It is becoming more and more clear that big-data is not equal to knowledge and is far from addressing scientific challenges. At the NSF bioinformatics workshop, the scientific community is re-thinking/questioning the gains of the big “omics” data and the Human Genome Project and also the other related international projects and initiatives (e.g., the 1000 genomes project, the HapMap Project). The fundamental contributions of these projects and the data they developed were clearly recognized as bringing significant value to the field. However, in spite of early promises linking “omics” data to a windfall of new cures and transformative discoveries, the conversion of knowledge to discovery and application has remained limited and challenging. Also there were insightful thinking and discussions at the next-generation sequencing (NGS) session panel discussion.
It is widely known from 1900 to 1903, Marie and Pierre Curie, from several tons of the original material pitchblende, isolated one decigram of almost pure radium chloride and determined radium’s atomic weight as 225. They determined to isolate the new element from tons of pitchblende, because Marie had gone through the whole periodic system and believed that the substance they extracted contained a metal never known before. Marie had the absolutely revolutionary discovery: the ability to radiate did not depend on the arrangement of the atoms in a molecule, it must be linked to the interior of the atom itself. From a conceptual point of view it is her most important contribution to the development of physics ( http://www.nobelprize.org/nobel_prizes/themes/physics/curie/ ).
Is gathering more data like getting more pitchblende? When do we focus on the “radium extraction?” With more and more data, are we closer to the scientific goal of “getting radium extracted”, or we are just being indulged in the big-data? It is the time for us to re-think and clearly define the scientific goal, to work directly towards to the scientific goal!
The bioinformatics perspective
The current situation in bioinformatics research reflects a two-sided problem: On one side, experts and researchers in math and computer science can be intimidated by the complexity of life sciences and the inability to provide precise solutions to life science problems. They tend to think bioinformatics is just applications of math and computational science. Math and computational scientists in bioinformatics do need to make the effort to develop very good understanding of biology and biomedical sciences. On the other side, there might be over-emphasis on hypothesis testing of wet labs, and we tend to think science challenges are challenges for life scientists and biomedical researchers, who now are getting big-data and just need the help from the math and computational side. Projects/consortia with more focus on life sciences and biomedical science are getting big bioinformatics resources and funds; many of those big labs simply hire and train math or computer science personnel as post-doctoral fellows or technicians to perform data analyses. We can see that both the life science side and the computational side will not gain significantly. In the long run this kind of situation is not healthy for the development of bioinformatics research.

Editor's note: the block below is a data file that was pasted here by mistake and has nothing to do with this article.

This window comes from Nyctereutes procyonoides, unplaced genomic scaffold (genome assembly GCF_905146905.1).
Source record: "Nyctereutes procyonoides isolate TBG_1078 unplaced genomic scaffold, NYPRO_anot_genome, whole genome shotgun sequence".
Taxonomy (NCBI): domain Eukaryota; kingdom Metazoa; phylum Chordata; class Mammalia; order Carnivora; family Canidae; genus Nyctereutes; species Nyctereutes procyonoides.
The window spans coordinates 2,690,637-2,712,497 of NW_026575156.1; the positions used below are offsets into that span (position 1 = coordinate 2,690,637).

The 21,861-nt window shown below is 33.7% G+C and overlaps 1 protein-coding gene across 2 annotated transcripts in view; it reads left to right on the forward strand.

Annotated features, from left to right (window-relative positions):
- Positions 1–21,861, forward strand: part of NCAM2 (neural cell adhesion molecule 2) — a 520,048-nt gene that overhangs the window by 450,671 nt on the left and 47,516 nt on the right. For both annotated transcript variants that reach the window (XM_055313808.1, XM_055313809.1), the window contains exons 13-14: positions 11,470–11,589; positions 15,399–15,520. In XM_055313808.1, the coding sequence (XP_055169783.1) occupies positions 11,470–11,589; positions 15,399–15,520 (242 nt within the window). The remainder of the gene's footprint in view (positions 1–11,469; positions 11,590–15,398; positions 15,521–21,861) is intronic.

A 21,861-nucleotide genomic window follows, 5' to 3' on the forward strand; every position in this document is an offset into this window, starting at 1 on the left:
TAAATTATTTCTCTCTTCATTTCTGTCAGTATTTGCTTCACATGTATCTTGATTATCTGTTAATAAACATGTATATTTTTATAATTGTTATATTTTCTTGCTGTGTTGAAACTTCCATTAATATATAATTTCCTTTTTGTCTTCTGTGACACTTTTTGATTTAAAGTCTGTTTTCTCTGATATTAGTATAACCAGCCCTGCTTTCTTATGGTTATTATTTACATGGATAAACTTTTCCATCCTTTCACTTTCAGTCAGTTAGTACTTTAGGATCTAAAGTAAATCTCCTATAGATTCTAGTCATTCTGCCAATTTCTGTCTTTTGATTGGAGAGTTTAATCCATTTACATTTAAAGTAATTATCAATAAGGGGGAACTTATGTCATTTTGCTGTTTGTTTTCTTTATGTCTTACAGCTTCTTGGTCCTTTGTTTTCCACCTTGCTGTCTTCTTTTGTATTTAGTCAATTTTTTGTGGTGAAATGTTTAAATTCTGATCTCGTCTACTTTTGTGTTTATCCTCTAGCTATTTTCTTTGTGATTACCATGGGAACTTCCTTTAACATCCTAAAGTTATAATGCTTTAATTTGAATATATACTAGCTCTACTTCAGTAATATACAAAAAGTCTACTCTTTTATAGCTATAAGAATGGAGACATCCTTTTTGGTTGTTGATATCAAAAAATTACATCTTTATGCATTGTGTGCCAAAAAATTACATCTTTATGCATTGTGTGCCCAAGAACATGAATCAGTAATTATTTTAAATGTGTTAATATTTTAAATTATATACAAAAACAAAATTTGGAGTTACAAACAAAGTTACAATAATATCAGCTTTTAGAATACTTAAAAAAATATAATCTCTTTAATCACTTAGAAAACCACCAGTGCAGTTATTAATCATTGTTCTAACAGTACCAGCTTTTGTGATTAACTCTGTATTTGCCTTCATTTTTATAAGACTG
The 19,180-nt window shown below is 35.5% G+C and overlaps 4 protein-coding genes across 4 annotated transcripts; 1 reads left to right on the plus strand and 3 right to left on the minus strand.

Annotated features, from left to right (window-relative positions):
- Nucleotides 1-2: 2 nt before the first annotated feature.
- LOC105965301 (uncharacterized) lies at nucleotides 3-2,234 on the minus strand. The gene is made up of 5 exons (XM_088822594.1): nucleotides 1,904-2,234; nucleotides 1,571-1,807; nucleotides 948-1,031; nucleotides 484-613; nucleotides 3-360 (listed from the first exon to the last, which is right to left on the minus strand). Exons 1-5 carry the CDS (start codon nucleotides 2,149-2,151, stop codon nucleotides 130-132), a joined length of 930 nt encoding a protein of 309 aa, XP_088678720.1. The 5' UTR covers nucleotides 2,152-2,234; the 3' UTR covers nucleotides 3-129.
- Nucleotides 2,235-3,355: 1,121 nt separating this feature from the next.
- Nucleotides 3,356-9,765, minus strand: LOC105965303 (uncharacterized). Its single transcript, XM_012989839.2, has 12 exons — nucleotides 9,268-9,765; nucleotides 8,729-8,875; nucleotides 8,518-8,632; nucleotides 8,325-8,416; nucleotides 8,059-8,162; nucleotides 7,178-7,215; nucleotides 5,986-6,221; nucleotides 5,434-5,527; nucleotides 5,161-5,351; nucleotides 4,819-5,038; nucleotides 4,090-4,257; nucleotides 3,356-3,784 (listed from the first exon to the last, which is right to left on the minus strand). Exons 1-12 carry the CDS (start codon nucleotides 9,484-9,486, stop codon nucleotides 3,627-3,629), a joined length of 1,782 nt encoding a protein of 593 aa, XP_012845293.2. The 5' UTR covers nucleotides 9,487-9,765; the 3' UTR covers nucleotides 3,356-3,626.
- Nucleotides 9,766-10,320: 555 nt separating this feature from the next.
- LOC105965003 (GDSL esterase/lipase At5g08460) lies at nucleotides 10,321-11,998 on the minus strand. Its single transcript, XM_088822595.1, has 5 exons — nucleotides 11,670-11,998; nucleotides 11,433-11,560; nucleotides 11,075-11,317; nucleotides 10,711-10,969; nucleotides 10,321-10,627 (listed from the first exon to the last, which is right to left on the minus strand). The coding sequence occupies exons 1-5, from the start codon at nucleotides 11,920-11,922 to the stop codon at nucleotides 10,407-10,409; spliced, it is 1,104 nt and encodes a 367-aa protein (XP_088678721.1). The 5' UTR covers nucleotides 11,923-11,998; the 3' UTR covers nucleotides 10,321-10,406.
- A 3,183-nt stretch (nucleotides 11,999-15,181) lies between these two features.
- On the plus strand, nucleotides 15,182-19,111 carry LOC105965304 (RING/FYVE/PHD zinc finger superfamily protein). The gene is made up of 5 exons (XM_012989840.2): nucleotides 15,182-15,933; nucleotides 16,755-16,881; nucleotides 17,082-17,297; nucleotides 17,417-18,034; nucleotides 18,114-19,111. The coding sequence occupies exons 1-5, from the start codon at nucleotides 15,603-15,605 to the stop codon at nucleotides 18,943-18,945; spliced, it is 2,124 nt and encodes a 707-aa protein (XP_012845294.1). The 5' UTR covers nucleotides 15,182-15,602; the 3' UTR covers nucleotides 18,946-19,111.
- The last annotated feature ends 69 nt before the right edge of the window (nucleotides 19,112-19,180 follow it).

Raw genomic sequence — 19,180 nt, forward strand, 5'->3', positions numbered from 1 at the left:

The lack of full intellectual integration not only limits optimal development of bioinformatics research and life science areas, but also limits the development of the computational side. Even if one’s theoretical algorithm is later adapted and applied to solve a science problem and provide a profound input, you may not share in that success. You won’t feel that level of pride, since you are not directly linked with the outcome. We know big needs in science will always help push forward big “bursts” or “break-throughs” in mathematics, even in theoretical mathematics.
Let us think about a new situation: both computational and life science sides vested in the science project: co-developing the problem, co-solving the problem, both having ownership of the outcome. They will work hard and communicate a lot; they will feel this is “their” project. This situation is very different from the current situation when researchers from one side think that their work is like those of technicians. Science challenges calls for researchers from both sides to have the motivation, enthusiasm and creativity that are needed to make a difference.
There are some barriers, of course, such as academic structures, discipline-specific terminologies, and especially the mind-set. As researchers, we need to make efforts, e.g., to learn the terminologies, to open our minds and to move out of our intellectual comfort zones. We would like to help build a bioinformatics research community that appreciates this sense of diversity, values this level of collaboration, and promotes this kind of mindset.